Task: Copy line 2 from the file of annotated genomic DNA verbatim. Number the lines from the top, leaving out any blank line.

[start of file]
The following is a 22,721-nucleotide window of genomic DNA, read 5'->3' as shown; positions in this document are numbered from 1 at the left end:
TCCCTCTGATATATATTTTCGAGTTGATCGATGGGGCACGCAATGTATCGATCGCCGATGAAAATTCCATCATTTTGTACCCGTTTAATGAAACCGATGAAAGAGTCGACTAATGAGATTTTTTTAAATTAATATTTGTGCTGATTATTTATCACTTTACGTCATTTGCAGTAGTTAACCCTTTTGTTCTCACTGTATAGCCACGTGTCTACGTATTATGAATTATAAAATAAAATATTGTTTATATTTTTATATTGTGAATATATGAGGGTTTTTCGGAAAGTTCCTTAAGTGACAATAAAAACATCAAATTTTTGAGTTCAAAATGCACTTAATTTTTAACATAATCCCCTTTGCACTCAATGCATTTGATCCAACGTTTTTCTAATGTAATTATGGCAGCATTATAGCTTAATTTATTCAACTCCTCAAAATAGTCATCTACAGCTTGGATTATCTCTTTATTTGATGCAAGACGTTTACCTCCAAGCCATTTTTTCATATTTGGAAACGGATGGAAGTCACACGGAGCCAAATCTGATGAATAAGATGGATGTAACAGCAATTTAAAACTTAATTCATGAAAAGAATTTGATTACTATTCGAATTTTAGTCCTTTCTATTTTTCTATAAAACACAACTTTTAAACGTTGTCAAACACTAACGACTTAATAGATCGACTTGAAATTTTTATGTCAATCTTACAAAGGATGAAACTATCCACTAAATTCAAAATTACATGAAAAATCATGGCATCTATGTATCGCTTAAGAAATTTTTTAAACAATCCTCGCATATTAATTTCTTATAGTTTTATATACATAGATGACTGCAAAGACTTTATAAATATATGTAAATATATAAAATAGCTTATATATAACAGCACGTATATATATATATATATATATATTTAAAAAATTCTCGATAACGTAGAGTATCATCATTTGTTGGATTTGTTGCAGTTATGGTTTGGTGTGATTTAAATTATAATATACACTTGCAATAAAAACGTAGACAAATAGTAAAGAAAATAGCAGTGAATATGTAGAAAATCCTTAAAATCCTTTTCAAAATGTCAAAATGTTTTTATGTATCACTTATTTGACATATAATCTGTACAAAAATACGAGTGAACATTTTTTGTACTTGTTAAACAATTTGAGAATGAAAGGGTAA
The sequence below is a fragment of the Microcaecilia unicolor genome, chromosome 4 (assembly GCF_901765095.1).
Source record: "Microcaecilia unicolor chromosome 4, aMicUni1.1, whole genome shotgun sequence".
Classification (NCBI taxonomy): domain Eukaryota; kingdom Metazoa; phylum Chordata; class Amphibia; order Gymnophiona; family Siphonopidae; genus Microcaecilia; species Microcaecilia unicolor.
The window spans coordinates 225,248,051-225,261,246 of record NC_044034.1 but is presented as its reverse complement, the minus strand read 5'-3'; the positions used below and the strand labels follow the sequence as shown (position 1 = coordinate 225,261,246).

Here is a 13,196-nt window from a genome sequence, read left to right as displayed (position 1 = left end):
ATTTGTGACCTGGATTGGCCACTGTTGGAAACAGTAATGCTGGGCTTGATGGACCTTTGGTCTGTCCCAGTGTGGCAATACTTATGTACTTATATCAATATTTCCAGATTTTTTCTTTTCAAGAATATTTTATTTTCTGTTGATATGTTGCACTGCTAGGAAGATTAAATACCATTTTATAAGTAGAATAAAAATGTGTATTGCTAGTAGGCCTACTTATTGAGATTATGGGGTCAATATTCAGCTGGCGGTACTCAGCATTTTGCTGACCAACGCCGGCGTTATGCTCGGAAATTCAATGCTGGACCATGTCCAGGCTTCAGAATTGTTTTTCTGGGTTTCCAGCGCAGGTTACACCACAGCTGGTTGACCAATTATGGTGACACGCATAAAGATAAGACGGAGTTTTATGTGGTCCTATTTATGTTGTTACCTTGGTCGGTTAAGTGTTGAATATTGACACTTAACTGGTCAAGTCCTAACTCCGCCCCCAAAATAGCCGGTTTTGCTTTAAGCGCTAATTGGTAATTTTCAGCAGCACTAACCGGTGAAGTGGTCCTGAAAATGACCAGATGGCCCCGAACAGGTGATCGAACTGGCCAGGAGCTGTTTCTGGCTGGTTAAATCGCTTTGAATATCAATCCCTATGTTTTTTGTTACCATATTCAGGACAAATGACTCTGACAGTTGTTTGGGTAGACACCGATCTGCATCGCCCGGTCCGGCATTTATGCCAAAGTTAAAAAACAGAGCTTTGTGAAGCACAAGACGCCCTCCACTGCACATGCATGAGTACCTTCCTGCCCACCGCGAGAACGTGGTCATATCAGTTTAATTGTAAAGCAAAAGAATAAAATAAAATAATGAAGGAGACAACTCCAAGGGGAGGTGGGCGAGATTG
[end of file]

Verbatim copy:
TCCCTCTGATATATATTTTCGAGTTGATCGATGGGGCACGCAATGTATCGATCGCCGATGAAAATTCCATCATTTTGTACCCGTTTAATGAAACCGATGAAAGAGTCGACTAATGAGATTTTTTTAAATTAATATTTGTGCTGATTATTTATCACTTTACGTCATTTGCAGTAGTTAACCCTTTTGTTCTCACTGTATAGCCACGTGTCTACGTATTATGAATTATAAAATAAAATATTGTTTATATTTTTATATTGTGAATATATGAGGGTTTTTCGGAAAGTTCCTTAAGTGACAATAAAAACATCAAATTTTTGAGTTCAAAATGCACTTAATTTTTAACATAATCCCCTTTGCACTCAATGCATTTGATCCAACGTTTTTCTAATGTAATTATGGCAGCATTATAGCTTAATTTATTCAACTCCTCAAAATAGTCATCTACAGCTTGGATTATCTCTTTATTTGATGCAAGACGTTTACCTCCAAGCCATTTTTTCATATTTGGAAACGGATGGAAGTCACACGGAGCCAAATCTGATGAATAAGATGGATGTAACAGCAATTTAAAACTTAATTCATGAAAAGAATTTGATTACTATTCGAATTTTAGTCCTTTCTATTTTTCTATAAAACACAACTTTTAAACGTTGTCAAACACTAACGACTTAATAGATCGACTTGAAATTTTTATGTCAATCTTACAAAGGATGAAACTATCCACTAAATTCAAAATTACATGAAAAATCATGGCATCTATGTATCGCTTAAGAAATTTTTTAAACAATCCTCGCATATTAATTTCTTATAGTTTTATATACATAGATGACTGCAAAGACTTTATAAATATATGTAAATATATAAAATAGCTTATATATAACAGCACGTATATATATATATATATATATATTTAAAAAATTCTCGATAACGTAGAGTATCATCATTTGTTGGATTTGTTGCAGTTATGGTTTGGTGTGATTTAAATTATAATATACACTTGCAATAAAAACGTAGACAAATAGTAAAGAAAATAGCAGTGAATATGTAGAAAATCCTTAAAATCCTTTTCAAAATGTCAAAATGTTTTTATGTATCACTTATTTGACATATAATCTGTACAAAAATACGAGTGAACATTTTTTGTACTTGTTAAACAATTTGAGAATGAAAGGGTAA